While it may be true to say that you can’t afford medical aid, in reality, the majority of South Africans would be totally unable to maintain their health today without some financial support in meeting the rising cost of private healthcare. State-funded facilities have deteriorated over the years and are now at the point where most are only able to provide the most basic services on a short-term basis. More seriously, waiting lists for more complex procedures have grown to the extent that many state health patients are left with no option but to seek some alternative, regardless of what it may cost, rather than risk further deterioration or even losing their lives.
In practice, over 90% of private patients can’t afford their treatment without help from a medical aid scheme. The demand for this support in South Africa has grown considerably as a direct result of the more equitable employment policies adopted under the new dispensation. For anyone fortunate enough to be employed by a reasonably large organisation, there is invariably a group scheme available to employees. Membership of a group scheme, also known as a closed or restricted scheme, offers a company lower premiums for its employees in exchange for captive membership and often, the employer will further subsidise these.
As a result, employees in such circumstances should never be in a position where they can’t afford medical aid for themselves and their dependants. For the unemployed and the self-employed there are, however, still some affordable options, although for those with no income, placing their trust in the overworked and underfunded state healthcare system remains their only choice. Ironically, the main reason for its failure to cope, resides in the fact that unlike similar systems overseas, South Africa’s is a non-contributory scheme and relies almost entirely on its funding from tax revenues.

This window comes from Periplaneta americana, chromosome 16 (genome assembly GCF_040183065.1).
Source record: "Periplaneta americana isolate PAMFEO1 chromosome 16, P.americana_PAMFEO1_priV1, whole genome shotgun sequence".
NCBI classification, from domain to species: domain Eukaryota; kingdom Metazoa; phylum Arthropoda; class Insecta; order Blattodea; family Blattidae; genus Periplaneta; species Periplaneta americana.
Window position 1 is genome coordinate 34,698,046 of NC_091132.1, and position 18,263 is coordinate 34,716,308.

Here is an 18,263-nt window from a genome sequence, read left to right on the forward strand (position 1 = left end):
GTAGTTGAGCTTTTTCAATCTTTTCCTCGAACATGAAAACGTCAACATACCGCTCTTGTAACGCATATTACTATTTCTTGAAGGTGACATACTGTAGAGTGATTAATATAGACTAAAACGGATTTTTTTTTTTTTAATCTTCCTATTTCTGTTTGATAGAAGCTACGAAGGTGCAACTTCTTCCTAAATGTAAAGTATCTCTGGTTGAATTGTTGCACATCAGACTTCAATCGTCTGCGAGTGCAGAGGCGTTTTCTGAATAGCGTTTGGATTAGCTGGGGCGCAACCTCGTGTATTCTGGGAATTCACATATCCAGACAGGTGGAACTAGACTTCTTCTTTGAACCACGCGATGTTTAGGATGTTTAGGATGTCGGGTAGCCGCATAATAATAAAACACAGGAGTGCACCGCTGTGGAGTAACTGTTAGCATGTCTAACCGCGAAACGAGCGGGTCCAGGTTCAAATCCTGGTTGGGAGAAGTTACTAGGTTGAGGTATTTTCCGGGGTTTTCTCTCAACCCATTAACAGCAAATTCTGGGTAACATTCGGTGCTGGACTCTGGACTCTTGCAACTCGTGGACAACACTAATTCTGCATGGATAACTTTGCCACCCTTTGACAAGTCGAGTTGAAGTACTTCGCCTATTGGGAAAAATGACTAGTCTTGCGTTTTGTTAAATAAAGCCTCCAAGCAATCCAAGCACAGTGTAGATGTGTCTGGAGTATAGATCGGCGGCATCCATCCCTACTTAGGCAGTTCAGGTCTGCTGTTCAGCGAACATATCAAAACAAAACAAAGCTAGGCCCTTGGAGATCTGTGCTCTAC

To keep pace with advances in equipment and treatments that have seen costs spiral, increases to premiums are inevitable and they have become an annual event. To counter the risk that members can’t continue to afford medical aid, they must be modest and different schemes have adopted their own ways in which to achieve this, while the Council for Medical Schemes (CMS), the state-appointed industry regulator, must also approve their proposals.
There are a number of options that a scheme may adopt in its efforts to minimise premiums. For instance, selected benefits may be reduced. In other cases, appointing a network of preferred service providers, such as private clinics, specialists and diagnostic services, can result in more favourable costs that may then be shared by the scheme’s members. Growing the membership is a third option, but invariably incurs heavy marketing costs that mean the lower-paid often still can’t afford membership of such medical aids.
Finding affordable cover that meets the known and likely needs of members and their families is clearly a priority. Fortunately, it is a task that is not as difficult as you may have feared. KeyHealth has adopted a simple yet effective solution with a versatile range of products. Clearly explained benefits made affordable through the use of preferred and trusted providers; no “free” perks that actually add to costs, but valuable additional core benefits all ensure that you can afford medical aid on our terms.